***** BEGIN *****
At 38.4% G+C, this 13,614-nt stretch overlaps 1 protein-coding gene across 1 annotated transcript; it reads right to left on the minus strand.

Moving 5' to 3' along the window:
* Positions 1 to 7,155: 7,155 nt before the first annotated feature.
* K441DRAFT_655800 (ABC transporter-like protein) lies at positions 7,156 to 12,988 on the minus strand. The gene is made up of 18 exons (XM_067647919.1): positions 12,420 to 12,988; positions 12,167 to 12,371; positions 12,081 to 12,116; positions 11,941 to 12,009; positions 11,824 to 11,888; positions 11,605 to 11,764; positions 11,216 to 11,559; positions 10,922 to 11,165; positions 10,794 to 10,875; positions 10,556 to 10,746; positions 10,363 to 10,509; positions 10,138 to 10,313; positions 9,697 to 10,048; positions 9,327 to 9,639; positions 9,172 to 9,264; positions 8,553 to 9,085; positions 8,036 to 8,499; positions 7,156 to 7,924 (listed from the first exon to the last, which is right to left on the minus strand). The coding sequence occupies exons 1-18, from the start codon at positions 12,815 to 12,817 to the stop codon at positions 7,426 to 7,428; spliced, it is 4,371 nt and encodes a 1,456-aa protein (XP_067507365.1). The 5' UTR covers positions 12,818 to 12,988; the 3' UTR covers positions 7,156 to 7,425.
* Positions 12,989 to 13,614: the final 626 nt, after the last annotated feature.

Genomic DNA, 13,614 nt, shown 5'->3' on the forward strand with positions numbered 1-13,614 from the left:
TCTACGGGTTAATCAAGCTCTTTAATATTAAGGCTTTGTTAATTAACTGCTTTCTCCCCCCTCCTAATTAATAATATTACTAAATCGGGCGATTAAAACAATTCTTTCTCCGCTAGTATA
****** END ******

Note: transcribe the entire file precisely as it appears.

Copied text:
At 38.4% G+C, this 13,614-nt stretch overlaps 1 protein-coding gene across 1 annotated transcript; it reads right to left on the minus strand.

Moving 5' to 3' along the window:
* Positions 1 to 7,155: 7,155 nt before the first annotated feature.
* K441DRAFT_655800 (ABC transporter-like protein) lies at positions 7,156 to 12,988 on the minus strand. The gene is made up of 18 exons (XM_067647919.1): positions 12,420 to 12,988; positions 12,167 to 12,371; positions 12,081 to 12,116; positions 11,941 to 12,009; positions 11,824 to 11,888; positions 11,605 to 11,764; positions 11,216 to 11,559; positions 10,922 to 11,165; positions 10,794 to 10,875; positions 10,556 to 10,746; positions 10,363 to 10,509; positions 10,138 to 10,313; positions 9,697 to 10,048; positions 9,327 to 9,639; positions 9,172 to 9,264; positions 8,553 to 9,085; positions 8,036 to 8,499; positions 7,156 to 7,924 (listed from the first exon to the last, which is right to left on the minus strand). The coding sequence occupies exons 1-18, from the start codon at positions 12,815 to 12,817 to the stop codon at positions 7,426 to 7,428; spliced, it is 4,371 nt and encodes a 1,456-aa protein (XP_067507365.1). The 5' UTR covers positions 12,818 to 12,988; the 3' UTR covers positions 7,156 to 7,425.
* Positions 12,989 to 13,614: the final 626 nt, after the last annotated feature.

Genomic DNA, 13,614 nt, shown 5'->3' on the forward strand with positions numbered 1-13,614 from the left:
TCTACGGGTTAATCAAGCTCTTTAATATTAAGGCTTTGTTAATTAACTGCTTTCTCCCCCCTCCTAATTAATAATATTACTAAATCGGGCGATTAAAACAATTCTTTCTCCGCTAGTATA